Sporting a strong cast of Jesse Eisenberg, Woody Harrelson, Emma Stone, and Abigail Breslin (plus BILL FREAKING MURRAY), this movie blended comedy and horror swiftly and seamlessly. Guided by his survival rules, Columbus (Eisenberg) navigates the United States of Zombieland with his group of misfits. The journey never takes itself too seriously, but that somehow works to add a genuine sense of human emotion to the story. If you have a friend who isn’t the biggest zombie fan, then this is a good starter movie for them.
28 DAYS LATER (2002)
Frank (Brendan Gleeson), Jim (Cillian Murphy), and Selena (Naomie Harris) in 28 Days Later (2002)
The zombies of 28 Days Later are fast—like really, really fast. Watch the zombies of the original Night of the Living Dead at 10x the speed, and you’re getting close. The audience was as surprised as anyone when the “Rage Virus” hit the UK in 2004. The frenetic speed and insatiable hunger of the zombies helped to kick off the return of the living dead to the big screen and inspired a new generation of filmmakers to take on the genre.
SHAUN OF THE DEAD (2004)
Liz (Kate Ashfield) and Shaun (Simon Pegg) in Shaun of the Dead (2004)
The genre of this movie has been described as a Rom-Com-Zom, and indeed it highlights elements from all three categories. You’ll notice familiar elements like the diversified survivor group and the goal of making it somewhere “safe.” But make no mistake, this is no cheap parody of the genre. The story makes fun of tropes from past zombie movies while also shedding light on how they will find new life in the modern era. In the end you have a well-constructed, wonderfully paced movie that became an integral part of the genre it celebrates.
DAWN OF THE DEAD (1978)
(left to right) Francine (Gaylen Ross), Stephen (David Emge), Peter (Ken Foree), and Roger (Scott H. Reiniger) in Dawn of the Dead (1978)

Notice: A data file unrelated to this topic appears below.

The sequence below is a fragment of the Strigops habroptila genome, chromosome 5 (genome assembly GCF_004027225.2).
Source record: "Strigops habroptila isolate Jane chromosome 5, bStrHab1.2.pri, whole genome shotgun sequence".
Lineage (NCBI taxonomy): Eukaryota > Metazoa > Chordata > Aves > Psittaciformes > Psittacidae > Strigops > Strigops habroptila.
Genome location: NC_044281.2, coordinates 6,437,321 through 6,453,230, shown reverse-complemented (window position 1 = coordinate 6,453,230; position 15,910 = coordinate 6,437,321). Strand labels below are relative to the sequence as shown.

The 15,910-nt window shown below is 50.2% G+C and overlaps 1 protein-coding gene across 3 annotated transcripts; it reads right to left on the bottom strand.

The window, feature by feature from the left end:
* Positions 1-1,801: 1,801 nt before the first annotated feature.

Romero followed his first installment with a new perspective on the zombie outbreak. We go from a small group of survivors barricaded in a house to a SWAT team raid on an apartment block, and a quiet graveyard in the countryside to a crowded mall in the city. In addition to scope, the tone of the movie opts to replace some of the despair of the original with high-energy action. Though the scale is larger, the smaller, interpersonal conflicts and social commentary remain earning Dawn of the Dead a spot on our best zombie movie list.
NIGHT OF THE LIVING DEAD (1968)
Night of the Living Dead is the movie that formed our interpretation of the modern zombie and awoke the fascination of generations to come. George A. Romero is a household name because of his crafty work with the undead, and it all started here. While it is hard to compare the visuals to our modern-day CGI equivalents, suffice it to say, the storytelling is as strong as ever, and we still get chills listening to the TV announcements as the house of survivors slowly learn their fate. There is simply no other comparison when it comes to classic zombie movies.
Zombieland: Double Tap comes to Regal on October 18th.